Textus Receptus

DEFINITION: the Received Text. The Elsevier Brothers, enterprising publishers at Leyden and Amsterdam, Holland, took up the work of publishing the Greek Testament. In 1624, they published a neat little Testament. In 1633, they published a second edition. In the preface they printed these words, translated into English:

“Therefore, thou hast the text (textus) now revised (recpetum), by all, in which we give nothing altered or corrupt.”

From these words came the words “Textus Receptus,” the Received Text.

A. It is also known as (1). The Majority Text usually called the Byzantine Text by modern textual critics. This is because all modern critics acknowledge that this was the Greek New Testament Text in general use throughout the greater part of the Byzantine Period (A.D. 312-1453) For many centuries before the Protestant Reformation, this text was the text for the entire Greek Church, and for more than three centuries after the Reformation it was the text of the entire Protestant Church.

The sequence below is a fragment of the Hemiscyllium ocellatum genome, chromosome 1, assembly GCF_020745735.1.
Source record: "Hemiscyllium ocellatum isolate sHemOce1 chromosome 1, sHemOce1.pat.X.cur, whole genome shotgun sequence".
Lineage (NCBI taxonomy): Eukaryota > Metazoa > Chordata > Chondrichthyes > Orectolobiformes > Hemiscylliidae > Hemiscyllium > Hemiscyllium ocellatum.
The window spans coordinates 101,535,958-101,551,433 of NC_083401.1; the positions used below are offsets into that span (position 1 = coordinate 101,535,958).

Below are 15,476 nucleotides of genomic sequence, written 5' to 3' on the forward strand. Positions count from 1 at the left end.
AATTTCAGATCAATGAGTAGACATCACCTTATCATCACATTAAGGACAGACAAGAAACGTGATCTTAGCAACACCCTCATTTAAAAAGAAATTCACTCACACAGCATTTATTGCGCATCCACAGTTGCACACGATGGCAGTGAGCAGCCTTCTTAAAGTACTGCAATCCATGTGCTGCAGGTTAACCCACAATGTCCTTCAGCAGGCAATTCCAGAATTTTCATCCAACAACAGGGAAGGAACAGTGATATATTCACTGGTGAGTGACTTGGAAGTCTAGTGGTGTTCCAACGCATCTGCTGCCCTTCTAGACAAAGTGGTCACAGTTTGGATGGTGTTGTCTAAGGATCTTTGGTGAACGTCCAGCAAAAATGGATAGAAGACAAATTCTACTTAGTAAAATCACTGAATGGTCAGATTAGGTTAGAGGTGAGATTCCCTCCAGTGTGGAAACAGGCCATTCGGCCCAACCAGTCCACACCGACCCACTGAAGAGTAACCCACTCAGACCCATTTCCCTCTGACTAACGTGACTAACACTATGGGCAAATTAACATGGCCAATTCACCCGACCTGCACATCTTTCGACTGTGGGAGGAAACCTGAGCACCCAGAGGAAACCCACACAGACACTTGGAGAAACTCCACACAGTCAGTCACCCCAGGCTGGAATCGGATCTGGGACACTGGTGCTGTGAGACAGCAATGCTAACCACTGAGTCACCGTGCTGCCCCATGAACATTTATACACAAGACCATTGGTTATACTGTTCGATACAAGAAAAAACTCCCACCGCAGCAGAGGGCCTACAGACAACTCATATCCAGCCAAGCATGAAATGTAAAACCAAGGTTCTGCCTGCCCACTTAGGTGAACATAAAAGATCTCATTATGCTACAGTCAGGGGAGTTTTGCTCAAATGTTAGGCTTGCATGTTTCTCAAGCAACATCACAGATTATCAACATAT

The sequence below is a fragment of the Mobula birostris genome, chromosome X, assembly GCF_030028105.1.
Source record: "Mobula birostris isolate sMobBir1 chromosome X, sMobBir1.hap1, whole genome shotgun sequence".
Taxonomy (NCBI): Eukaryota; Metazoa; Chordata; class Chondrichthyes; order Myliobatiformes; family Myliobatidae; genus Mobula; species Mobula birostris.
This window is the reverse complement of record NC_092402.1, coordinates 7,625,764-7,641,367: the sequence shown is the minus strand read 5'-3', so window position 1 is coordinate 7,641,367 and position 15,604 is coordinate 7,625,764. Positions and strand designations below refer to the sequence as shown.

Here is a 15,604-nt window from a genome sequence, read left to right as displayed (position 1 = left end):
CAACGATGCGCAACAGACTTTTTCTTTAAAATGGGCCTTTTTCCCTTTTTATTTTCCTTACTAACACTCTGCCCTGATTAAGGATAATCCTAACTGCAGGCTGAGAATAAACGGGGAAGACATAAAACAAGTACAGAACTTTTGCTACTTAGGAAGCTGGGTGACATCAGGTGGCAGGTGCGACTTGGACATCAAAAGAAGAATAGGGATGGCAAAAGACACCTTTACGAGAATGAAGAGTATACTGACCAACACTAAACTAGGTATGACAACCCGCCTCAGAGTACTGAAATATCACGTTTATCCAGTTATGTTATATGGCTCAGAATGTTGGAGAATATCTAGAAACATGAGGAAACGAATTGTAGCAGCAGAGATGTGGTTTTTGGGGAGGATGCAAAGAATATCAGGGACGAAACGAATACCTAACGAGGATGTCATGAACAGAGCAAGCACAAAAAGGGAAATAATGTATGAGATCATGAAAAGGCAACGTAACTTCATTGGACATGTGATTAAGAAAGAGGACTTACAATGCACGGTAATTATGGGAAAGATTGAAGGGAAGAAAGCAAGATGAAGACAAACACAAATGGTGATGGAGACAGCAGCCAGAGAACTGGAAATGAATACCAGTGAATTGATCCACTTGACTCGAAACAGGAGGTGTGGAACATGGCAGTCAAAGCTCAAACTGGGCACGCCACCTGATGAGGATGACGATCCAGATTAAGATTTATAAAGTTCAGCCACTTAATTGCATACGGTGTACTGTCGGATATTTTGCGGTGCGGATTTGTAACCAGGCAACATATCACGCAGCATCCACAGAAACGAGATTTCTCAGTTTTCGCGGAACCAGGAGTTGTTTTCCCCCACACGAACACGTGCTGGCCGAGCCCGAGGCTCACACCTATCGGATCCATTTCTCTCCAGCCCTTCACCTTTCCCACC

B. It is found in the vast majority of the Greek New Testament manuscripts.

C. It is the true text because it is that form of the Greek New Testament which is know to have been used in the churches in unbroken succession, i.e.

1. the Majority Text
2. the Traditional Text,
3. the Syrian Text
4. the K (kappa) or Common Text,
5. the Authorized Version


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